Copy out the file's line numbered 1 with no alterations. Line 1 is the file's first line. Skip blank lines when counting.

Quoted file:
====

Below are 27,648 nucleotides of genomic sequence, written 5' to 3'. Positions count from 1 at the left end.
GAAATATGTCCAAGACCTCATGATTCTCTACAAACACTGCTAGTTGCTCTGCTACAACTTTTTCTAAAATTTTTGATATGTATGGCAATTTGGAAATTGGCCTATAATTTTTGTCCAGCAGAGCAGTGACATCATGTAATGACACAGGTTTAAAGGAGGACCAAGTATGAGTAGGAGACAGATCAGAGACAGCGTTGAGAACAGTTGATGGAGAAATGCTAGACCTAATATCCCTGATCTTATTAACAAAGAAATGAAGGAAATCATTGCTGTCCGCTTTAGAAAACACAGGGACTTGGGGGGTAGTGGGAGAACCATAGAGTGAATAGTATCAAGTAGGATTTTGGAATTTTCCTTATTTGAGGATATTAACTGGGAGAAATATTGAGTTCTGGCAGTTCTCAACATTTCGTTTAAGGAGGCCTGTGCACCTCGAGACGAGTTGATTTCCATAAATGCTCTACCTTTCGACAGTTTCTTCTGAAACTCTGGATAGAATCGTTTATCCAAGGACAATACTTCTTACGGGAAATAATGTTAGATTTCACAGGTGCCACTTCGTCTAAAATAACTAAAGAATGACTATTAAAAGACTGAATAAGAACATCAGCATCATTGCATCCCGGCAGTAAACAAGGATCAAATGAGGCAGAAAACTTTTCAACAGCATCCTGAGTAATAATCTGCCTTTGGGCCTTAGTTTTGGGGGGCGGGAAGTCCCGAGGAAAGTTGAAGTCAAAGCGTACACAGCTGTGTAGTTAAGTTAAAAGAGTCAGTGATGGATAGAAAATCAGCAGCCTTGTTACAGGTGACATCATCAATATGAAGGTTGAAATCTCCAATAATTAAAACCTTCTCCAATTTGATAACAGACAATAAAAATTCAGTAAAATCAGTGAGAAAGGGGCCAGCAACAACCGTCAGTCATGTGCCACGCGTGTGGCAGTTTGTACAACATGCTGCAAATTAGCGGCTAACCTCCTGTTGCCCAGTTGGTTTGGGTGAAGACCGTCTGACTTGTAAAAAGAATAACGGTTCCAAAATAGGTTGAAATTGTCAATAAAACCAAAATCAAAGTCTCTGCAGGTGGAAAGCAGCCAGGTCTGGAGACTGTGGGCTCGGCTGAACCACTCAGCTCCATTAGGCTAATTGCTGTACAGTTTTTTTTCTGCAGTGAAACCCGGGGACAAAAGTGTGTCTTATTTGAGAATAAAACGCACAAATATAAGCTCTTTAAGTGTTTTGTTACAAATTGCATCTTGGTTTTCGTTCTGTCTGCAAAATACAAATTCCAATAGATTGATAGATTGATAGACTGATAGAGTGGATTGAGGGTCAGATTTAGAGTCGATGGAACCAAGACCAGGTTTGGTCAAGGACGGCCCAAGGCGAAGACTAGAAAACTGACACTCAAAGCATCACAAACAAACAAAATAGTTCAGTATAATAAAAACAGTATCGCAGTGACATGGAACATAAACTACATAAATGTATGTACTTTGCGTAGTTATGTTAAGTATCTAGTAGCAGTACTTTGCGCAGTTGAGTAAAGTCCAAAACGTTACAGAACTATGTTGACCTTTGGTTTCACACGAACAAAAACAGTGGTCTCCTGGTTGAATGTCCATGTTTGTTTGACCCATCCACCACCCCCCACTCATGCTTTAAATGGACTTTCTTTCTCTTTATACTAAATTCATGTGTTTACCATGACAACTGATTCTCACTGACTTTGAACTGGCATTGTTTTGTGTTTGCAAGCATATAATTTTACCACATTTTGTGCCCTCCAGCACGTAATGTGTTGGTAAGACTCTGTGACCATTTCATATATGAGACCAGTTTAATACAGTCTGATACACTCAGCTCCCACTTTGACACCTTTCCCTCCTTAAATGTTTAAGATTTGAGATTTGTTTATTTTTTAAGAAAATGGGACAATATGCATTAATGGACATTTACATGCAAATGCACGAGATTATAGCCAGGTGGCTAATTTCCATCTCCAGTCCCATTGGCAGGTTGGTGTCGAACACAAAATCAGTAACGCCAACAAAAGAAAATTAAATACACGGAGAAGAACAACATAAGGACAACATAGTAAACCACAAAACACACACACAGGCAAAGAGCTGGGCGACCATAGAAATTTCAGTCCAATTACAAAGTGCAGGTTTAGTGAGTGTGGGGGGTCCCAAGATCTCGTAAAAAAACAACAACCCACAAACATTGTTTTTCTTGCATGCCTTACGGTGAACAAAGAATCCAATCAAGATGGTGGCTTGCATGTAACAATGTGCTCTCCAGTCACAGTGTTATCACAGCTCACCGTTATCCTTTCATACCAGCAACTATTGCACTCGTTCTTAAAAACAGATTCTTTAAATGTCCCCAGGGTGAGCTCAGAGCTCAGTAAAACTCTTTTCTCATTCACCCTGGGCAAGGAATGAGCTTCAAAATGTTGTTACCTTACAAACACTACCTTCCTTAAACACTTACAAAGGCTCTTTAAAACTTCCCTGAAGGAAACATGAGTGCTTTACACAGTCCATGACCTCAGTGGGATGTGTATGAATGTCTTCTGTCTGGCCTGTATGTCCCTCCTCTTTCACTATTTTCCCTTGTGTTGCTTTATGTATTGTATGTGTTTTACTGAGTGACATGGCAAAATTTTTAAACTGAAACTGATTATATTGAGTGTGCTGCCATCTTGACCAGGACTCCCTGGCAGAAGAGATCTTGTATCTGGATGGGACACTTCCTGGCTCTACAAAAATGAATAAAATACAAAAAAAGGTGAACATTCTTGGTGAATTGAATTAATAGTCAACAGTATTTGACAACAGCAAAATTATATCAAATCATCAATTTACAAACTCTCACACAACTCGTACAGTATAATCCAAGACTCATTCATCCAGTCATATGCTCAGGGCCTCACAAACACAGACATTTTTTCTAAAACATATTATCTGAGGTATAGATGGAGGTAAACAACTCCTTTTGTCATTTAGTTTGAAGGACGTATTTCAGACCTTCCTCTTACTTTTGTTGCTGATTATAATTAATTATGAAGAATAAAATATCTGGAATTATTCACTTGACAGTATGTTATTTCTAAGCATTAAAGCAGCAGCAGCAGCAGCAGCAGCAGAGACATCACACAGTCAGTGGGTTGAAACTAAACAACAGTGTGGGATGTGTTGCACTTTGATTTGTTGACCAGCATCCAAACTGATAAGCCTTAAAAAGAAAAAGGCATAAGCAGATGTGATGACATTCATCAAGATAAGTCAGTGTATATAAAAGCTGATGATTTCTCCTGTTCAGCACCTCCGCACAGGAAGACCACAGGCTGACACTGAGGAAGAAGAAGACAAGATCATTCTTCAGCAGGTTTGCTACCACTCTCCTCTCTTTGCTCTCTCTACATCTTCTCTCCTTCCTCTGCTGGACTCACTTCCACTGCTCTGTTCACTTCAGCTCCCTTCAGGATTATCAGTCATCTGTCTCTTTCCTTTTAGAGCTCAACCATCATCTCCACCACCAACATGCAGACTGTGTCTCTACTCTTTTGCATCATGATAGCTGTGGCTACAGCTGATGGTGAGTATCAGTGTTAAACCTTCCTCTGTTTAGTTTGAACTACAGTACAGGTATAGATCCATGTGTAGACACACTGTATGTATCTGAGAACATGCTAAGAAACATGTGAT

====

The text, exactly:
Below are 27,648 nucleotides of genomic sequence, written 5' to 3'. Positions count from 1 at the left end.